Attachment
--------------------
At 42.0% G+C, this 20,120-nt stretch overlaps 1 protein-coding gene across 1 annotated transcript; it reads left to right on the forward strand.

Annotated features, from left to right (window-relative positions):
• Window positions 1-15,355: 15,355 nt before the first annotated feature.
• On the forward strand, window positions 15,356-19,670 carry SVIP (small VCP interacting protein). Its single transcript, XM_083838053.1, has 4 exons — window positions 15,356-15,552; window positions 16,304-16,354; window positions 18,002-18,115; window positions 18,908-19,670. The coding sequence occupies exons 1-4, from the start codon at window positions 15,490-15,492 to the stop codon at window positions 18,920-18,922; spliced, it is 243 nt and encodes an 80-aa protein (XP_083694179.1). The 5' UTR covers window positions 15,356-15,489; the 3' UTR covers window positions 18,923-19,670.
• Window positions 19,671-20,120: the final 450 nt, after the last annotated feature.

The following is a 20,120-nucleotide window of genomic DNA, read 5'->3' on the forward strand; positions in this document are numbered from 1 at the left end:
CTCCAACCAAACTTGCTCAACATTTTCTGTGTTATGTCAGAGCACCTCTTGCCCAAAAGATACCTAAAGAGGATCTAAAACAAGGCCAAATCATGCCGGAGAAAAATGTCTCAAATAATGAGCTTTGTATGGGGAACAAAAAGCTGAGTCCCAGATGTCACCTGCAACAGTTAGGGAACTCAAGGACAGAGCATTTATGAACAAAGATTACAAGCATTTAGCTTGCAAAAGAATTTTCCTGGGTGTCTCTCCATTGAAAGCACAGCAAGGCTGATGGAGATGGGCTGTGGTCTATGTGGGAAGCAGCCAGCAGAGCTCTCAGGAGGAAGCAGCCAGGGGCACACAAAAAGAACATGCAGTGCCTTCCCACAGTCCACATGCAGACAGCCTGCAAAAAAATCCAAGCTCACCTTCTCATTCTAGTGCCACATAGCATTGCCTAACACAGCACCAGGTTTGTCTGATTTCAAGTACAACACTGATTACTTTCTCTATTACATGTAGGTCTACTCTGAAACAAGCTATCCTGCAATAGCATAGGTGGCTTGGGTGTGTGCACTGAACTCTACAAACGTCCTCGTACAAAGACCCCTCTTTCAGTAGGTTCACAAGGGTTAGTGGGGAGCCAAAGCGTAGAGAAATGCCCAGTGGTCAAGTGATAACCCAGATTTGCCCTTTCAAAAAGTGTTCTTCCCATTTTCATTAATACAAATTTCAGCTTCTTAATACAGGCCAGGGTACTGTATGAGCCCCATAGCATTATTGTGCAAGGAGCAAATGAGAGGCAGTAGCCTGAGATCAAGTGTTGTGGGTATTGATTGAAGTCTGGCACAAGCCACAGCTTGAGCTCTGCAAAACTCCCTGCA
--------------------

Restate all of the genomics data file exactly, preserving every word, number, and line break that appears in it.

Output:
At 42.0% G+C, this 20,120-nt stretch overlaps 1 protein-coding gene across 1 annotated transcript; it reads left to right on the forward strand.

Annotated features, from left to right (window-relative positions):
• Window positions 1-15,355: 15,355 nt before the first annotated feature.
• On the forward strand, window positions 15,356-19,670 carry SVIP (small VCP interacting protein). Its single transcript, XM_083838053.1, has 4 exons — window positions 15,356-15,552; window positions 16,304-16,354; window positions 18,002-18,115; window positions 18,908-19,670. The coding sequence occupies exons 1-4, from the start codon at window positions 15,490-15,492 to the stop codon at window positions 18,920-18,922; spliced, it is 243 nt and encodes an 80-aa protein (XP_083694179.1). The 5' UTR covers window positions 15,356-15,489; the 3' UTR covers window positions 18,923-19,670.
• Window positions 19,671-20,120: the final 450 nt, after the last annotated feature.

The following is a 20,120-nucleotide window of genomic DNA, read 5'->3' on the forward strand; positions in this document are numbered from 1 at the left end:
CTCCAACCAAACTTGCTCAACATTTTCTGTGTTATGTCAGAGCACCTCTTGCCCAAAAGATACCTAAAGAGGATCTAAAACAAGGCCAAATCATGCCGGAGAAAAATGTCTCAAATAATGAGCTTTGTATGGGGAACAAAAAGCTGAGTCCCAGATGTCACCTGCAACAGTTAGGGAACTCAAGGACAGAGCATTTATGAACAAAGATTACAAGCATTTAGCTTGCAAAAGAATTTTCCTGGGTGTCTCTCCATTGAAAGCACAGCAAGGCTGATGGAGATGGGCTGTGGTCTATGTGGGAAGCAGCCAGCAGAGCTCTCAGGAGGAAGCAGCCAGGGGCACACAAAAAGAACATGCAGTGCCTTCCCACAGTCCACATGCAGACAGCCTGCAAAAAAATCCAAGCTCACCTTCTCATTCTAGTGCCACATAGCATTGCCTAACACAGCACCAGGTTTGTCTGATTTCAAGTACAACACTGATTACTTTCTCTATTACATGTAGGTCTACTCTGAAACAAGCTATCCTGCAATAGCATAGGTGGCTTGGGTGTGTGCACTGAACTCTACAAACGTCCTCGTACAAAGACCCCTCTTTCAGTAGGTTCACAAGGGTTAGTGGGGAGCCAAAGCGTAGAGAAATGCCCAGTGGTCAAGTGATAACCCAGATTTGCCCTTTCAAAAAGTGTTCTTCCCATTTTCATTAATACAAATTTCAGCTTCTTAATACAGGCCAGGGTACTGTATGAGCCCCATAGCATTATTGTGCAAGGAGCAAATGAGAGGCAGTAGCCTGAGATCAAGTGTTGTGGGTATTGATTGAAGTCTGGCACAAGCCACAGCTTGAGCTCTGCAAAACTCCCTGCA